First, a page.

Reprocessing of Medical Devices:

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Reprocessing of Medical Devices:
Government Intensifies Scrutiny as Clinicians Debate Patient-Safety Issues

By Kelly M. Pyrek

Reprocessing is generally regarded as the cleaning, disinfection, sterilization, repair, reconditioning and refurbishing of medical devices, both items labeled as reusable and single use. Reprocessing can be done inhouse by hospitals or by third-party reprocessors, and each reprocessor is heavily regulated by the government with oversight by the Food and Drug Administration (FDA).

While the kind of reprocessor a hospital might use is a simple choice of free-market options, the regulation of the reprocessing industry is anything but simple. In an attempt to level the playing field for hospitals, third-party reprocessors and original equipment manufacturers (OEMs), the FDA has introduced in phases stringent requirements including registration and listing, tracking, adverse event reporting, corrections and removals, labeling, quality system regulation and premarket submission requirements. On Oct. 26, 2002, Congress passed the Medical Device User Fee and Modernization Act (MDUFMA), public law 107-250 amending the Federal Food, Drug and Cosmetic Act and equipping the FDA with new resources, responsibilities and challenges.

The three significant provisions of the act include:

  • User fees for premarket reviews that will fund FDA goals to provide patients with earlier access to safe and effective technology and will provide more interactive and rapid review to the medical device industry.
  • Establishment inspections may be conducted by accredited third parties under carefully prescribed conditions.
  • New regulatory requirements for reprocessed single-use devices (SUDs), including provisions requiring the submission of additional data on devices now being reprocessed, plus a new category of premarket submission, the premarket report.

Before enactment of the new law, the regulatory requirements for manufacturers of reprocessed SUDs depended upon the class of the device. Manufacturers of reprocessed class I and II (representing the lower-risk medical devices) SUDs were required to have a 510(k) unless the device was exempt, while reprocessors of class III devices (higher-risk devices) were required to obtain premarket approval. Under the new law, reprocessors of some exempt devices will no longer be exempt from the 510(k) submission requirements but will need to submit 510(k)s that include validation data. This validation data also will be required for many reprocessors of SUDs that are currently the subject of cleared 510(k)s. Reprocessors of class III devices will need to submit a premarket report.

At the core of the reprocessing issue are concerns about safety and effectiveness of refurbished medical devices and surgical instrumentation, particularly devices deemed by its manufacturers to be single-use only. An improperly reprocessed device can harbor bacteria that trigger infections that can lead to serious illness or death. To create better accountability, the FDA is requiring that all reprocessed SUDs introduced into interstate commerce after Jan. 25, 2004 must "prominently and conspicuously" bear the statement: "Reprocessed device for single use. Reprocessed by [name of manufacturer that reprocessed the device]." This provision is designed to make it easier for healthcare professionals and patients to know when a reprocessed device is being used.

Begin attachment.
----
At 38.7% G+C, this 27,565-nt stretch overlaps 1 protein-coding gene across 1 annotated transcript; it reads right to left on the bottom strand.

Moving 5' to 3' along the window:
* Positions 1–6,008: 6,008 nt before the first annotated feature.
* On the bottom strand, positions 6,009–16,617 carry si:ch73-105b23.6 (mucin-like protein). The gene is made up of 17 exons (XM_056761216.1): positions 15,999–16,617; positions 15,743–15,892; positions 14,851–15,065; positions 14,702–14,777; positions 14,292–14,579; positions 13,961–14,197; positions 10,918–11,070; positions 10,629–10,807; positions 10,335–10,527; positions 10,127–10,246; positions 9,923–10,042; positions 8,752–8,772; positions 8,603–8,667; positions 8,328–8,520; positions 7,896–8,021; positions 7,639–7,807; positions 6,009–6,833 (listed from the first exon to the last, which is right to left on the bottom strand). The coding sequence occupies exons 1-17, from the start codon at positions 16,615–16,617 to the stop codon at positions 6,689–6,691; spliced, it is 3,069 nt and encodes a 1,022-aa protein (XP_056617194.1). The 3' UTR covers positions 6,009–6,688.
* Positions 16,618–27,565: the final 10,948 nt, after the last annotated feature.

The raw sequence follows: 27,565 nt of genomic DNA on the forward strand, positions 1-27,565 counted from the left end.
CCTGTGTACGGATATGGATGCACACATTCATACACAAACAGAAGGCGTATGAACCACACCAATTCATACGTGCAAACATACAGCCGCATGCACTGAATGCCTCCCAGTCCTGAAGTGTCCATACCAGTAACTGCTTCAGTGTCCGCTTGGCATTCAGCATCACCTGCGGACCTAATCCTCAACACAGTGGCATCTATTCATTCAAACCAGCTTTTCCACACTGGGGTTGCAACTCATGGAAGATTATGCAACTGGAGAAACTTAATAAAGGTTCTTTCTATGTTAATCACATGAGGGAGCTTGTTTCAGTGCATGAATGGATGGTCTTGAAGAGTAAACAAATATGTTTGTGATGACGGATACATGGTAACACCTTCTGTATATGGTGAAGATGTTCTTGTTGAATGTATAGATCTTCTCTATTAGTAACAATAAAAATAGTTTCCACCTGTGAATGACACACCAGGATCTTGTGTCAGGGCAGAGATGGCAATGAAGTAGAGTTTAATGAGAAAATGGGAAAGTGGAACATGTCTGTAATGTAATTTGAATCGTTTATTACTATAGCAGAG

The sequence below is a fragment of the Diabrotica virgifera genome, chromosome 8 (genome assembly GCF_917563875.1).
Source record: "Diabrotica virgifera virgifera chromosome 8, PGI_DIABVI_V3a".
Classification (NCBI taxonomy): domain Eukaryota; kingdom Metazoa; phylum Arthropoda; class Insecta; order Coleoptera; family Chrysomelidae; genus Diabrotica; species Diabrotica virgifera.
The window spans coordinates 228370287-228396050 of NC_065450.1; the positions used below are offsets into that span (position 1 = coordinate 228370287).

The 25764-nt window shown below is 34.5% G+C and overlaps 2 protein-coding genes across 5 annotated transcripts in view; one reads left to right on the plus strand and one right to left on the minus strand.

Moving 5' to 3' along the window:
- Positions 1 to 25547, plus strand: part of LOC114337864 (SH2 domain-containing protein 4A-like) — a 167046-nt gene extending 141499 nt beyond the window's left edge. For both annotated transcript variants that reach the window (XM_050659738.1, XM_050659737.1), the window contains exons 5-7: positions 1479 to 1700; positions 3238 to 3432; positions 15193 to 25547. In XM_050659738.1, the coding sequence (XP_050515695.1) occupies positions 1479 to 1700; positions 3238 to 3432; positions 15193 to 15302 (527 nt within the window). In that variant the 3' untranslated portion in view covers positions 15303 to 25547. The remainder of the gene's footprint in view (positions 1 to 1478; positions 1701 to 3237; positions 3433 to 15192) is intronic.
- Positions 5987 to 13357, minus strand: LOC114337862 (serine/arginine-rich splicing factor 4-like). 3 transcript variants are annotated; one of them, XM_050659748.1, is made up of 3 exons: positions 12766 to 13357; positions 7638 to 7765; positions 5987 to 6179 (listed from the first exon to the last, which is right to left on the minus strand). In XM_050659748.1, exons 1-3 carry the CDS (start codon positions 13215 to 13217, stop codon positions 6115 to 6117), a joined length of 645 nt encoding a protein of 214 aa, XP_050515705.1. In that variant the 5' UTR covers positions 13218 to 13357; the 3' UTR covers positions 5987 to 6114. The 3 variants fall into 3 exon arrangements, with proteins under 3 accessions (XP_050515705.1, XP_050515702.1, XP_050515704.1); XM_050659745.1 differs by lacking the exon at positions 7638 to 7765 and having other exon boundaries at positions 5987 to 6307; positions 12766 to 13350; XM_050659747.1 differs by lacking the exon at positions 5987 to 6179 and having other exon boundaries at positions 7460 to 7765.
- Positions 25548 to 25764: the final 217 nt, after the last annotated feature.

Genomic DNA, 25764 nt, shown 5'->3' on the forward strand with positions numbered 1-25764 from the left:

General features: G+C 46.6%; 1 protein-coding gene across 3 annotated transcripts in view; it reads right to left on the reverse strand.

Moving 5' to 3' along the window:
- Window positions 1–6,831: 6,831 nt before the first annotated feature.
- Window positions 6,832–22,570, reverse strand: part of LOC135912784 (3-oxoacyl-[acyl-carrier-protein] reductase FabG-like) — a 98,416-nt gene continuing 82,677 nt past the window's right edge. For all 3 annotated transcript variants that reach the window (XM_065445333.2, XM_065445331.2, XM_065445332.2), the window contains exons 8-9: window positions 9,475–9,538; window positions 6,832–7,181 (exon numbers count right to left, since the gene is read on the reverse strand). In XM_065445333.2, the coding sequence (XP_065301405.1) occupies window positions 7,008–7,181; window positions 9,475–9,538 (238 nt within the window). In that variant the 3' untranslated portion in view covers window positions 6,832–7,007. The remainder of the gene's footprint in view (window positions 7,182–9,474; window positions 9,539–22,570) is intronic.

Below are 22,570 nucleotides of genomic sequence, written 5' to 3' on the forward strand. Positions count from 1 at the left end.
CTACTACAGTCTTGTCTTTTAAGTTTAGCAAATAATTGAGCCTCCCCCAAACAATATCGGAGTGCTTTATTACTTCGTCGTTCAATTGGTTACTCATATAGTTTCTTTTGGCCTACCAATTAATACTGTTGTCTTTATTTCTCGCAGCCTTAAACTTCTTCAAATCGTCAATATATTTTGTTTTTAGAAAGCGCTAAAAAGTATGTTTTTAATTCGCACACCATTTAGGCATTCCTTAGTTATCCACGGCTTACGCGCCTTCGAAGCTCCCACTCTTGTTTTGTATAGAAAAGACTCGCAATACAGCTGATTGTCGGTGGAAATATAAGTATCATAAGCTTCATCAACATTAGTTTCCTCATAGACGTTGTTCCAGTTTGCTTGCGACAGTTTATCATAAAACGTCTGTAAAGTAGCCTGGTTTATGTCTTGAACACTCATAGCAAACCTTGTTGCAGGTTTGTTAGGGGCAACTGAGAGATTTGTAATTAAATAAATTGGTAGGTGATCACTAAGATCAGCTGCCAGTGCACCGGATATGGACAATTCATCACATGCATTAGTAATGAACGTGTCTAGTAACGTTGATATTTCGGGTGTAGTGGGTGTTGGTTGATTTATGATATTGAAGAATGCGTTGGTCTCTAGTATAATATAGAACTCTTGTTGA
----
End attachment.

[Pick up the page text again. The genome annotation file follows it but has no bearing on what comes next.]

While the jury is still out on reprocessing as a whole, reprocessing of SUDs in particular has come under fire. In June 2000 the Government Accounting Office (GAO) compiled a report whose name might indicate the heart of the debate: "Single-Use Medical Devices: Little Available Evidence of Harm From Reuse, but Oversight Warranted." The GAO reported that various surveys conducted by other organizations found 20 to 30 percent of U.S. healthcare facilities say they reuse at least one type of SUD and that at least one-third of the facilities that do so have contracted with third-party reprocessors. The GAO also learned many hospitals believe manufacturers market devices with a single-use label because of the economic benefits of doing so, and therefore believe many SUDs can be reprocessed.

Patients' and consumers' perception that new is always better and is a guarantee of a device's sterility is a challenge. While empirical evidence is lacking, science is sometimes clouded by emotion when patient safety is discussed. The GAO decided the argument has no conclusive evidence either way, stating, "While SUD reprocessing does pose some theoretical health risks, the available evidence indicates that some SUDs can be safely reprocessed and reused on other patients."

In its report, the GAO states, "To successfully reprocess a device that has been used on a patient, institutions must be able to clean it thoroughly, sterilize it to acceptable standards, and ensure that reprocessing and reuse will not degrade its functioning."

It can be ascertained that reprocessors are following similar reprocessing procedures, including:

  • Devices to be reprocessed are frequently rinsed or otherwise cleaned soon after use, before they are sent to the reprocessing facility.
  • The steps in standard reprocessing procedure are: cleaning, refurbishing, inspection and sterilization.
  • The function of all devices is checked before sterilization and before the device is returned to the hospital.

In its guidance statement on the reuse of SUDs, the Association of periOperative Registered Nurses (AORN) states the foremost concern is patient safety; therefore, if a device cannot be cleaned, it cannot be reprocessed and reused; if sterility of a post-processed device cannot be demonstrated, the device cannot be reprocessed and reused; and if the integrity and functionality of a reprocessed SUD cannot be demonstrated and documented as safe for patient care and/or equal to the original device specifications, the device cannot be reprocessed and reused.

The GAO admits that comprehensive data about the frequency of adverse patient events related to reprocessing of SUDs is limited. The office recognizes that even new SUDs can contribute to injuries or infections if they malfunction, thus clouding the distinction between new and reprocessed devices in sentinel-event data. The GAO report refers to clinical studies that have established the relative safety of reprocessed SUDs, in that medical procedures involving reprocessed SUDs can be accomplished safely and without negative patient outcomes. Several studies on the reprocessing of single-use endoscopic instruments revealed that SUDs could be reused several times without increasing patient risk.

The challenge lies in identifying, documenting and tracking adverse patient outcomes associated with reprocessed SUDs. Although the FDA has an established Medical Device Reporting (MDR) program, the data can be misinterpreted or under-reported. Out of approximately 125,000 reports of patient injuries and device malfunctions, 49 cases were for SUDs included on the FDA's list of frequently reprocessed devices. The GAO is quick to point out that the lack of conclusive information about reprocessing is a strong enough argument for additional monitoring and regulation of this practice.